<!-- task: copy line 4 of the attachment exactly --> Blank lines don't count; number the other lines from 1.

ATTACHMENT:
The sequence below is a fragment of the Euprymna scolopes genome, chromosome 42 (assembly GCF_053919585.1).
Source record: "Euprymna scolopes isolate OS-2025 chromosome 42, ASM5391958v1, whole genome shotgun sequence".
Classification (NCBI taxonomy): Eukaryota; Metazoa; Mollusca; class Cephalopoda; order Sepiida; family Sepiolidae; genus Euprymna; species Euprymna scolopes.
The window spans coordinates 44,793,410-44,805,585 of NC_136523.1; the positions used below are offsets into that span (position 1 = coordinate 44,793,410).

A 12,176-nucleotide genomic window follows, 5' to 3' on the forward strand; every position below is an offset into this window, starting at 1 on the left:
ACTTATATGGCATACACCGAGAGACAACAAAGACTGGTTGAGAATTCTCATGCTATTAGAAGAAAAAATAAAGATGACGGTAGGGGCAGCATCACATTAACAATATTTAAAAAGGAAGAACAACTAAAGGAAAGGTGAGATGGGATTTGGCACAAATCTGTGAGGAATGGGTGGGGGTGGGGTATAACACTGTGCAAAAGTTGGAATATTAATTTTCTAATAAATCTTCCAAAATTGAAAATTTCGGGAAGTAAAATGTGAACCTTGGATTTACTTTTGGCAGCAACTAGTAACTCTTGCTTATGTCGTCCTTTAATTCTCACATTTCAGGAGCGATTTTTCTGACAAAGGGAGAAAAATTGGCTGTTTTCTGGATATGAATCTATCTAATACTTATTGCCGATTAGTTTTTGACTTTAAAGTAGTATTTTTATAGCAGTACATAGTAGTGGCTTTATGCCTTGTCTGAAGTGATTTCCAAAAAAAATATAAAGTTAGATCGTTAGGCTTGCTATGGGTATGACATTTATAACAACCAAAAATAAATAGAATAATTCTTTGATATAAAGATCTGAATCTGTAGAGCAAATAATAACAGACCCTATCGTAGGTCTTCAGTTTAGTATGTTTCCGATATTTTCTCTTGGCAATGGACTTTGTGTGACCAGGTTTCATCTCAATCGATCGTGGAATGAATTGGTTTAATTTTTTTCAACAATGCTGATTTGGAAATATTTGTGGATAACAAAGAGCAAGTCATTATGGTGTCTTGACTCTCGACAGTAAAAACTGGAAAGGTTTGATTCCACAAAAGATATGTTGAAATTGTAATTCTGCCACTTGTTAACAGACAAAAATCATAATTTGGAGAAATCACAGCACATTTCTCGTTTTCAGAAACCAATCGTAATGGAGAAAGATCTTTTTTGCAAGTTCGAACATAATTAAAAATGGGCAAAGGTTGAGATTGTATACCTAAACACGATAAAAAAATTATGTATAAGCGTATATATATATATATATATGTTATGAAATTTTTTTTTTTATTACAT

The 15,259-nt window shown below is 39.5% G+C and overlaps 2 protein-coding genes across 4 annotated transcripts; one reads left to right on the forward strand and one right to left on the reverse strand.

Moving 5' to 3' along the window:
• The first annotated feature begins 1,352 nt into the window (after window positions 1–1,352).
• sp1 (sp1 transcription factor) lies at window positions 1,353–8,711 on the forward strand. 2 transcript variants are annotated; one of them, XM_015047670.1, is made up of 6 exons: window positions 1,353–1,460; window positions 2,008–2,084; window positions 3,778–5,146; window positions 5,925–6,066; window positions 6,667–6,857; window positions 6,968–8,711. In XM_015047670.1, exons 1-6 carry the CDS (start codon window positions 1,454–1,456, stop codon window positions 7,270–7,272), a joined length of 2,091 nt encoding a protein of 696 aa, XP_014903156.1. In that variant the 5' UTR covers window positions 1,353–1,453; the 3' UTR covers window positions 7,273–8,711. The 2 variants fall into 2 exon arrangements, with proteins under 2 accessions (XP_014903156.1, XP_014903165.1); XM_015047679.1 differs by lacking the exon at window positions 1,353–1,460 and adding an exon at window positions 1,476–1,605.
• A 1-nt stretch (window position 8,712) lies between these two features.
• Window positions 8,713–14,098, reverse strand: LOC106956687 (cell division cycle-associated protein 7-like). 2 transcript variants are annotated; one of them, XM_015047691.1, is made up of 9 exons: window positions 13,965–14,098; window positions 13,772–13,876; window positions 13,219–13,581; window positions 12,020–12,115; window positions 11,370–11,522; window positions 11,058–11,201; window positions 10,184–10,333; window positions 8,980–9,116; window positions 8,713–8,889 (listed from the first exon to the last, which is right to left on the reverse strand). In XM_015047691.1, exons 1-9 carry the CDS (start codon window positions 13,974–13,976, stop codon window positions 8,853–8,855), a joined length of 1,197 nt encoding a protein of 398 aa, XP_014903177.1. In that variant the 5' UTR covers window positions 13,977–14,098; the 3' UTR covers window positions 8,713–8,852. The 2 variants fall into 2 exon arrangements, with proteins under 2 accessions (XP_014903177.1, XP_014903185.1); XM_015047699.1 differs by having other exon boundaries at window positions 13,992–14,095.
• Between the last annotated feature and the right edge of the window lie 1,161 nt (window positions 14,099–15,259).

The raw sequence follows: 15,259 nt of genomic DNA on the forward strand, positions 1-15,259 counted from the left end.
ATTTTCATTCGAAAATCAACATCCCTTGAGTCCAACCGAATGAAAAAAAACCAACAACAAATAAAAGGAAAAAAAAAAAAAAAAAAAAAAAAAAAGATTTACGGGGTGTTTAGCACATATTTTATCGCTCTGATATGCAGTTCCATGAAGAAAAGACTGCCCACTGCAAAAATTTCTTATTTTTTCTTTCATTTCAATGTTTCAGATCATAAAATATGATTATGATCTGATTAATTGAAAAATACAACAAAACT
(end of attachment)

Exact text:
The window spans coordinates 44,793,410-44,805,585 of NC_136523.1; the positions used below are offsets into that span (position 1 = coordinate 44,793,410).